Nobuhiko Tanigawa 0 1 Eiji Nomura 0 1 Masami Niki 0 1 Hisashi Shinohara 0 1 Kanji Nishiguchi 0 1 Masaaki Okuzawa 0 1 Masao Toyoda 0 1 Shinsho Morita 0 1 0 Offprint requests to: N. Tanigawa Received: August 4, 2000 / Accepted: November 8, 2001 1 Department of General and Gastroenterological Surgery, Osaka Medical College , Takatsuki City, Osaka 569-6868, Japan Background. Cancer newly developed in the remnant stomach (CRS) after partial gastrectomy is worthy of attention not only because it is a typical model of carcinogenesis but also from the aspect of cancer diagnosis. Methods. We treated 47 patients with CRS in the 20 years from 1979 to 1998. Clinicopathological variables, as well as long-term survival results after the second surgery, were reviewed to clarify whether there were any differences in the characteristics of this disease entity compared with the usual primary gastric cancer. Results. The mean time interval between the initial surgery and surgery for CRS was 25.8 years for patients with CRS with previous benign gastric lesions, and 10.6 years for those with previous gastric cancer. CRS was frequently detected at an early stage in the patients with previous cancer, and in the patients who had undergone reconstruction by the Billroth I method (regardless of the primary nature of the disease). Cancers with a differentiated histology developed more frequently in the patients who had undergone the initial surgery for cancer disease. Long-term survival results after the second surgery clearly demonstrated that surgical treatment for CRS was as effective as that for primary cancer in the upper stomach (PUC). In addition, it was confirmed that new lymphatic drainage into the lower mediastinum or the jejunal mesentery had developed after the initial gastric surgery. Conclusion. The findings suggested that patients with CRS and those with PUC should be treated similarly, although the findings of a high incidence of lymph node metastasis to the lower mediastinum and/or to the jejunal mesentery in the CRS patients should be taken into consideration. - Cancer in the remnant stomach is classified into three categories: (1) cancer newly developed in the remnant stomach (CRS), (2) cancer remaining in the remnant stomach at the initial gastric surgery, and (3) recurrent cancer in the remnant stomach [1]. CRS is the focus of much attention, not only as a typical model of carcinogenesis but also from the aspect of cancer diagnosis. In addition, lymph drainage from CRS frequently shows a unique pattern, probably as a result of lymph node and/ or lymphatic ablation performed at the initial surgery. We have treated 47 patients with CRS in the 20-year period from 1979 to 1998. In this study, we reviewed clinicopathological variables, as well as the long-term survival results after the second surgery, to clarify whether any characteristics of this disease entity were comparable with those of the usual primary gastric cancer. Patients and methods CRS was classified as either of the following two types; (1) cancer in the remnant stomach detected 10 years or more after the initial gastric surgery, regardless of the benign or malignant nature of the primary lesion, and (2) cancer in the remnant stomach that could be identified as a new development not related to the primary lesions [2,3]. In the 20-year period from 1979 to 1998, we performed gastric cancer surgery for 2561 patients, of whom 59 had type (1) CRS and 47 had type (2) CRS. Each of these cancers had developed in the proximal stomach after distal gastrectomy; no cancer was detected in the distal stomach after proximal gastrectomy. The 47 patients with the type 2 CRS were the CRS group investigated in this study. Of these 47 patients with the type (2) CRS, 20 patients (18 men and 2 women) had undergone the initial surgery for benign Mode of reconstruction gastric lesions (benign group) and 27 had undergone the initial surgery for cancerous disease (cancerous group). In the 20 patients with previous benign gastric lesions, the initial surgery had involved reconstruction of the gastrointestinal tract by the Billroth I method in 7 patients and by the Billroth II method in 13 patients. Of the 27 patients (23 men and 4 women) with previous cancerous lesions, 18 had undergone gastrointestinal tract reconstruction by the Billroth I method and 9 patients, by the Billroth II method. Although Billroth I reconstruction was more frequently performed in the cancerous group, and Billroth II reconstruction was more frequent in the benign group, there were no significant differences between the two groups (Table 1). The time interval between the initial and the second surgeries was 25.8 9.7 years for the 20 patients in the benign group and 10.6 6.8 years for the 27 patients in the cancerous group (P 0.0001). The clinicopathological variables in the 47 patients with CRS are listed in Table 2. Each variable was defined according to the first English edition of the Japanese classification of gastric cancer [4]. Three hundred and ten patients with primary upper gastric cancer (PUC) who underwent curative surgery during the same period were also included in this analysis to determine whether there was any difference in postoperative survival as well as lymph node metastatic patterns, between CRS and PUC. The clinicopathological variables for the 32 patients with CRS and 310 with PUC who underwent curative surgery are listed in Table 3. Statistical analysis of differences between the two groups (CRS and PUC) was checked by the 2 test. The survival curves were plotted according to the KaplanMeier method and checked by the long-rank test. A value of P 0.05 was considered statistically significant. Clinicopathological variables in CRS Location of CRS. Sites of CRS were classified into the following four groups, according to findings in previous reports [4]: Ggroup 1, anastomotic line; group 2, gastric Extent of lymph node dissection CRS, cancer newly developed in the remnant stomach a pap, Papillary adenocarcinoma; tub1, well-differentiated adenocarcinoma; tub2, moderately differentiated adenocarcinoma; por, poorly differentiated adenocarcinoma; sig, signet-ring cell carcinoma; muc, mucinous adenocarcinoma; adenosq, adenosquamous carcinoma b D0, No lymph node dissection; D1, dissection of group 1 nodes; D2, dissection of group 1 and 2 nodes; D3, dissection of group 1, 2, and 3 nodes; D4, dissection of group 1, 2, 3, and 4 nodes stump; group 3, non-stump area; and group 4, tumor location cannot be specified because of diffuse spread in the total remnant stomach. In the 20 CRS patients with previous benign lesions, 8 (40%) were group 1; 3 (15%) were group 2, 5 (25%) were group 3, and 4 (20%) were group 4, while in the 27 CRS patients with previous cancer, 3 (11%) were group 1, 7 (26%) were group 2, 14 (52%) were group 3, and 3 (11%) were group 4. In contrast, in the 25 patients who had undergone Billroth I reconstruction at the initial surgery (7 with previous benign lesions and 18 with previous cancer) 1 (4%) patient was group 1, 6 (24%) were group 2, 14 (56%) were group 3, and 4 (16%) were group 4, while in the 22 patients who had undergone Billroth II reconstruction (13 with previous benign lesions and 9 with previous cancer) 9 (41%) were group 1, 4 (18%) were group 2, 6 (27%) were group 3, and 3 (14%) were group 4. Taken together, patients with previous benign lesions and/or those who had undergone Billroth II reconstruction at the initial surgery tended to have cancer development at stump sites, including the anastomotic line, while those with previous cancer and/or those who had undergone Billroth I reconstruction at the initial surgery tended to have cancer development at non-stump sites, although the difference was not significant. Gross pattern of CRS. The elevated type of cancer, i.e., type I or II early cancer, or Borrmann type 1, was found in one patient (5%) with previous benign lesions, eight patients (30%) with previous cancer, seven patients (28%) who had undergone Billroth I reconstruction, and 2 patients (9%) who had undergone Billroth II reconstruction at the initial surgery. Namely, the elevated type of cancer tended to develop more frequently in patients with previous cancer or those with Patients with CRS (n Patients with PUC (n CRS, Cancer newly developed in the remnant stomach; PUC, primary upper gastric cancer pap, 34; tub1, 50; tub2, 79; por, 121; sig, 16; muc, 4; adenosq, 3; carcinoid, 3 D0, 12; D1, 44; D2, 111; D3, 113; D4, 30 Billroth I reconstruction, although the difference was not significant. Tumor depth of CRS. Early-stage cancer (t1) was found in 2 patients (10%) with previous benign lesions, 12 (44%) with previous cancer, 12 (48%) who had undergone Billroth I reconstruction, and 2 (9%) who had undergone Billroth II reconstruction at the initial surgery. Namely, t1 cancer was more frequently observed in patients with previous cancer than in those with previous benign lesions (P 0.02) and in those with Billroth I reconstruction than in those with Billroth II reconstruction (P 0.01). Tumor histology of CRS. Tumor histology was classified into two groups; differentiated type, which included papillary adenocarcinoma and, well or moderately differentiated adenocarcinoma; and undifferentiated type, which included poorly or undifferentiated adenocarcinoma, signet ring cell carcinoma, and mucinous carcinoma. Patients with previous benign lesions more frequently had CRS with an undifferentiated type (13/20, 65%), while patients with previous cancer more frequently had CRS with a differentiated type (17/27; 63%; P 0.05). There was no significant difference in tumor histology between patients who had undergone Billroth I reconstruction and those who had undergone Billroth II reconstruction at the initial surgery (the percentage of patients with differentiated type was 52% (13/25) for those who had undergone Billroth I, and 50% (11/22) for those who had undergone Billroth II). These analyses to investigate the relationship between various clinicopathological variables and CRS indicated significant differences in regard to the following features: (1) patients with previous cancer and those who had previously undergone Billroth I reconstruction tended to have an earlier stage of CRS than those with previous benign lesions and those with Billroth II reconstruction respectively, and (2) patients with previous benign lesions more frequently had undifferentiated tumor histologies, while those with previous cancer more frequently had differentiated histologies. Surgery for CRS and survival analysis after the surgery Surgical methods. Total gastrectomy was performed at a high frequency for patients with CRS, regardless of the nature of the previous lesions; namely, for 90% (18/20) of the patients with previous benign lesions and for 89%(24/27) of the patients with previous cancer. The percentages of patients with D2 or more lymph node dissection, those with combined resection of neighboring organs, and those in whom curative resection of curability A or B was achieved [4] were 80% (16/20), 70% (14/20), and 60% (12/20), respectively for the group with previous benign lesions, and 67% (18/27), 67% (18/27), and 74% (20/27) respectively, for the group with previous cancer. There were no significant differences in surgical procedures between these two patient groups. Long-term survival rates of patients with CRS. In 12 patients with previous benign gastric lesions and 20 patients with previous cancer, curative surgery of curability A or B was achieved. Disease stages in these two groups were as follows: 5 stage I, 4 stage II, 3 stage III, and no stage IV disease for the group with previous benign lesions, and 13 stage I, 1 stage II, 3 stage III, and 3 stage IV disease, respectively, in the patients with previous gastric cancer. There were no significant differences in the disease stage distribution between the two groups. The 5-year cumulative survival of patients who Fig. 1. Comparison of survival curves between patients with cancer newly developed in the remnant stomach (CRS) and those with primary upper third gastric cancer (PUC) Lymph node station CRS, Cancer newly developed in the remnant stomach; PUC, primary upper gastric cancer a Fractions in parentheses denote the number of patients positive for metastasis/total number of patients who underwent the corresponding node dissection underwent curative surgery was 58% for the group with benign lesions and 55% for the group with previous gastric cancer, with no significant difference between the groups. Were compared the 5-year cumulative survival rates in these 32 patients with CRS and the 310 patients with primary upper gastric cancer (PUC) in whom curative surgery was achieved. As shown in Table 3, there were no significant differences in the stage distribution between the 32 CRS patients and the 310 PUC patients. The 5-year cumulative survival rate was 56% (18/32) for the patients with CRS and 53% for those with PUC, suggesting that CRS may not differ significantly from PUC in terms of postoperative survival (Fig. 1). Characteristic patterns of lymph drainage from CRS. The incidence of regional lymph node metastasis was studied in the patients with CRS and those with PUC. The patients with PUC tended to have a higher incidence of perigastric lymph node metastasis than those with CRS, who, in contrast, had a higher incidence of metastases to either the jejunal mesenterial or lower mediastinal lymph nodes, suggesting that marked changes in lymph drainage had developed in the patients with CRS (Table 4). We then compared the pattern of regional node metastases in the CRS patients with previous benign lesions and the CRS patients with previous cancer. A high incidence of perigastric node metastasis was observed in the group with previous beLymph node station Incidence (percentage) in Billroth II CRS, Cancer newly developed in the remnant stomach a Fractions in parentheses denote the number of patients positive for metastasis/total number of patients who underwent the corresponding node dissection nign lesions, while the incidence of metastases to lymph nodes around the stomach wall, and the left gastric, celiac, and splenic arteries was very low in the group with previous cancer, probably because these nodes had been removed at the initial surgery. This idea seemed to be supported by the following findings. Namely, 18 of the 25 patients with CRS who had undergone Billroth I reconstruction had received regional lymph node dissection at the initial surgery (72%), and this Billroth I group rarely had perigastric node involvement, while 9 of the 22 patients who had undergone Billroth II reconstruction had received node dissection at the initial surgery (41%) and this Billroth II group had an incidence of regional lymph node involvement of 20%30%. In addition, as indicated in Table 5, a high incidence of lymph node involvement in the jejunal mesentery was found in the patients who had previously undergone Billroth II reconstruction, compared with those with Billroth I, regardless of the nature of the primary gastric disease. There was also a high incidence of metastases to the lower mediastinal nodes in the CRS patients with previous cancer regardless of whether reconstruction was performed by either the Billroth I or the Billroth II method. The present analysis demonstrated that, in patients CRS with previous cancer and/or in those who had undergone Billroth I reconstruction at the initial surgery, The CRS tended to be detected at an early stage, and to have a differentiated tumor histology. Other reports have indicated similar associations. Namely, Suzuki et al. [5] reported that an early stage of cancer was detected in the remnant stomach in 45% of the patients with previous cancer, a significantly higher incidence than that in the patients with previous benign lesions. In patients with multiple cancer development in the stomach, the cancers generally tended to have a well-differentiated histology. This finding, taken together with our analyses, seems to suggest that some CRS may reflect multiple cancer development in the remnant stomach. Furukawa et al. [6] postulated, similarly, that CRS with previous cancer tended to have a well-differentiated histology, while most CRS with previous benign lesions had an undifferentiated histology, in agreement with the present findings. In addition, the significantly shorter interval between the initial and the second surgeries in CRS patients with previous cancer that we found in our analysis seems relevant to the consideration of the possible emergence of metachronous multiple cancer, and indicates the need for careful check-up after the initial surgery. The present study also indicated that patients with previous benign lesions and/or those who had undergone Billroth II reconstruction at the initial surgery tended to have cancer development at stump sites, including the anastomotic line, while those with previous cancer and/or those who had undergone Billroth I reconstruction tended to have cancer development at non-stump sites, although the difference was not significant. These tendencies are in line with the findings in some other reports [7,8]. Gastritis cystica polyposa, which is suspected to be of great relevance in regard to cancer development in the remnant stomach, was detected more often on the anastomotic line, as well as being detected more often in patients with Billroth II reconstruction than in those with Billroth I [9]. These findings, together with various data from animal experiments [10,11], suggest that the reflux of duodenal juice into the stomach could be associated with the development of CRS. In addition, we found in the present study that the mean time interval for the emergence of CRS was 25.8 years for patients with previous benign lesions, longer than the time interval for those with previous gastric cancer (10.6 years). This finding appears to be in line with the speculation that carcinogenesis through bile reflux would take longer than the emergence of multiple cancers. However, there are several criticisms regarding the association between the risk of CRS development and Billroth I or II reconstruction [12]. Thus, there is no definite conclusion on this issue at present. Curative resection, of curability A or B, was accomplished in 60% (12/20) of the patients with previous benign lesions, in 78% (21/27) of those with previous cancer, and in 70% (33/47) of the total of 47 patients with CRS. These figures were in line with other reports of curative resection rates of 50%70% for CRS [13]. Total removal of the remnant stomach was the most frequently selected surgical procedure. In addition, in the current series, the rate for the resection of neighboring organs together with the remnant stomach was 72% (34/47); this was also compatible with the rates at other surgical centers which are recognized as specialized centers for gastric cancer treatment, i.e., the rate was 62% at the Department of Surgery, Center for Digestive Disease, Tokyo Womens Medical College [14], 64% at the Second Department of Surgery, Chiba University [15], and 69% at the Division of Surgery, Cancer Center Hospital Tokyo [16]. Of interest was the marked difference in the patterns of lymph drainage from lesions in the remnant stomach between patients with previous benign lesions and those with previous cancer. For instance, in most patients with previous cancer, lymph drainage from the remnant stomach was newly developed to the lower mediastinum, to the jejunal mesentery, or to the duodenal side through the anastomotic line made at the initial surgery; this was probably caused by the surgical ablation of preexisting lymphatics and lymph nodes in the perigastric areas at the initial cancer surgery [17]. In this context, our current analysis confirmed a higher incidence of metastasis to the lower mediastinal nodes in CRS patients with previous cancer and a higher incidence of metastasis to the jejunal mesenterial lymph nodes for CRS patients with previous Billroth II reconstruction. In addition, our comparison of long-term survival after surgery for CRS and PUC demonstrated that surgery for CRS was as effective as that for PUC, as indicated by previous studies [13,14]. Accordingly, treatment for CRS should be conducted in a manner similar to that employed for primary gastric cancer, with the high incidence of lymph node metastasis to the lower mediastinum and/or the jejunal mesentery being taken into consideration.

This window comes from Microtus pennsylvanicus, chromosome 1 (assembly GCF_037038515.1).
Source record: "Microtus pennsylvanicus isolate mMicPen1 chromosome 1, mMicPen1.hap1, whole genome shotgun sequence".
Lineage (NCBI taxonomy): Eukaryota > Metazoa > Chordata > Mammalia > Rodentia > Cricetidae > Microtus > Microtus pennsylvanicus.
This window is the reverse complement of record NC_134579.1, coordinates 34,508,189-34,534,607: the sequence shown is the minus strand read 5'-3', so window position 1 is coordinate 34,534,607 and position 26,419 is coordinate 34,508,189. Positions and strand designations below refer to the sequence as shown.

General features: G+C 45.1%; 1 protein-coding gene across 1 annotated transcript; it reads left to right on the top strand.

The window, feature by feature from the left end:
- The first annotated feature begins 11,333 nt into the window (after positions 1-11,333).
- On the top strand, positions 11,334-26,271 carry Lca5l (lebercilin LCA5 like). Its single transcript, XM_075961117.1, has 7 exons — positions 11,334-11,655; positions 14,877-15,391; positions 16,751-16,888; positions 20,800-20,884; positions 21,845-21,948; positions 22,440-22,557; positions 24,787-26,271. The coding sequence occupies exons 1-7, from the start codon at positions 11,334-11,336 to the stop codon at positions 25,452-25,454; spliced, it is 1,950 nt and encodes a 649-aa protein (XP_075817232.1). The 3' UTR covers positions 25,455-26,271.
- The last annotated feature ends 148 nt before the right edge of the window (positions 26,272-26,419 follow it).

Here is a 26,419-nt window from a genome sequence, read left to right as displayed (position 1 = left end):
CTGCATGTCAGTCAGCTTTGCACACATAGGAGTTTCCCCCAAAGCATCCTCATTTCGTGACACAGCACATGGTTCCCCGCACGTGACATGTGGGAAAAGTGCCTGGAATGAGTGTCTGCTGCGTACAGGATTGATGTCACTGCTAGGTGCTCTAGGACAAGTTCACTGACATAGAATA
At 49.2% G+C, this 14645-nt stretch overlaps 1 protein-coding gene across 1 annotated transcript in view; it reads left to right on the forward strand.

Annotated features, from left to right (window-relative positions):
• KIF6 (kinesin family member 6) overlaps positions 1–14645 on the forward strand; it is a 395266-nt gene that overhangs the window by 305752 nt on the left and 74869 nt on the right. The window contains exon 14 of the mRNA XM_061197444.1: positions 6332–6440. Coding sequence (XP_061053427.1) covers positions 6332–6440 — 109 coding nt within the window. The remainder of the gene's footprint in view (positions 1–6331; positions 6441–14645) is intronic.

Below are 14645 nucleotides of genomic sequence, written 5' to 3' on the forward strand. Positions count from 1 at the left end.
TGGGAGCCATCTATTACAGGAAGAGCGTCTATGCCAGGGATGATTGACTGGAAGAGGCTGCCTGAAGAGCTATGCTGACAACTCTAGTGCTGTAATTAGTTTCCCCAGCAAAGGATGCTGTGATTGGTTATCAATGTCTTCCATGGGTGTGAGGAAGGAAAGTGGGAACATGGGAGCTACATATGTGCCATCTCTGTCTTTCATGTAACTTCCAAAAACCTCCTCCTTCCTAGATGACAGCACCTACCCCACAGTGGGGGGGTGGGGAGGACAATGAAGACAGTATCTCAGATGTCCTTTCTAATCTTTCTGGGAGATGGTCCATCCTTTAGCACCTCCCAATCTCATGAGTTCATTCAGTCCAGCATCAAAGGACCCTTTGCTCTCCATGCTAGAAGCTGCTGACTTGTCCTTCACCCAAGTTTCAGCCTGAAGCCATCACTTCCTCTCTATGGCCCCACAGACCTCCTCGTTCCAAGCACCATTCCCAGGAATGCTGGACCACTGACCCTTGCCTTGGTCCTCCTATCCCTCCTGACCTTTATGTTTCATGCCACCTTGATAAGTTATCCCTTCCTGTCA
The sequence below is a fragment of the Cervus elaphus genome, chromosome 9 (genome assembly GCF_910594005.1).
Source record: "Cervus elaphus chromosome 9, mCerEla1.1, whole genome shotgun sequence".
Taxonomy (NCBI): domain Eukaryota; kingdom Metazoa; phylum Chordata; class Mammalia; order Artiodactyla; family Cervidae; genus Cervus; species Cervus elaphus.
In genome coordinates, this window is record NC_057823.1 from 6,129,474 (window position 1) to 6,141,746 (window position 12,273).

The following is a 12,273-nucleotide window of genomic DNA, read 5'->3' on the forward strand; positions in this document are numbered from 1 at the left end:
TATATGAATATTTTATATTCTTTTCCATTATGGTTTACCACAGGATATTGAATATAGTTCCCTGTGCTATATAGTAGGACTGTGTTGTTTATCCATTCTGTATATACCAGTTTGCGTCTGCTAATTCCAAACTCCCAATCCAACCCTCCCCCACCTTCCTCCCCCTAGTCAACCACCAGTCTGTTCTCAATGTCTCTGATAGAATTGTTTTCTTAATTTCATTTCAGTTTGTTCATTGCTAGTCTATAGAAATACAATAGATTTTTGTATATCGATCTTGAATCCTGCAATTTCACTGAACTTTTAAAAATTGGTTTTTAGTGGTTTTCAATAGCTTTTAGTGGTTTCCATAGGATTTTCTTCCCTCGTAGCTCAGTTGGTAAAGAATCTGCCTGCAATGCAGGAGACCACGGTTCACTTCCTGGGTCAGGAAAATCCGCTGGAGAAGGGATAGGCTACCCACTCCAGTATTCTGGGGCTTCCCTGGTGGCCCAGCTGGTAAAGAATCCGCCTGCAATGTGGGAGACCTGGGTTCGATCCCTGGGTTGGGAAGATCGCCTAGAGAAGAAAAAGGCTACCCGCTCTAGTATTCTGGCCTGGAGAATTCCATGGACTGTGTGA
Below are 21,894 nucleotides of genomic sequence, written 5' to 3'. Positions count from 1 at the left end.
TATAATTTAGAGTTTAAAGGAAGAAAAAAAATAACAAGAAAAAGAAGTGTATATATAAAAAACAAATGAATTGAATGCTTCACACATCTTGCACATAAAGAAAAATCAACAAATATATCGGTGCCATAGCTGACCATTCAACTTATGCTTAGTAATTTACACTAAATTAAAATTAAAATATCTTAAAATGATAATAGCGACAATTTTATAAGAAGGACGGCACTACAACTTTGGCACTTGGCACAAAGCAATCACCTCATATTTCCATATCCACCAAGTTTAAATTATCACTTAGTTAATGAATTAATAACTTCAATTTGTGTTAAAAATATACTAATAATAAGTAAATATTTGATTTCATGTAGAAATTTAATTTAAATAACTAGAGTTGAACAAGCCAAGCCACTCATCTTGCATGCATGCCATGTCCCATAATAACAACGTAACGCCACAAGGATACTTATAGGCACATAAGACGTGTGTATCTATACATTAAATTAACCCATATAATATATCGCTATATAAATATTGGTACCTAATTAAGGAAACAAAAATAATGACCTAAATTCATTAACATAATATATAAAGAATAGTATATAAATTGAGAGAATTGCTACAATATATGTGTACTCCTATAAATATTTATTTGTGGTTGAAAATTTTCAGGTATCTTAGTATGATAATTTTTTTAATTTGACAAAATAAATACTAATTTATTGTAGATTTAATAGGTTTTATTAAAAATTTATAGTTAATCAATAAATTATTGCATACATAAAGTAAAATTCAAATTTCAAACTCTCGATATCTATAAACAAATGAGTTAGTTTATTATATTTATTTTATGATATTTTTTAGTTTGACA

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Nobuhiko Tanigawa, Eiji Nomura, Masami Niki, Hisashi Shinohara, Kanji Nishiguchi, Masaaki Okuzawa, Masao Toyoda, Shinsho Morita. Clinical study to identify specific characteristics of cancer newly developed in the remnant stomach, Gastric Cancer, 2002, 23-28, DOI: 10.1007/s101200200003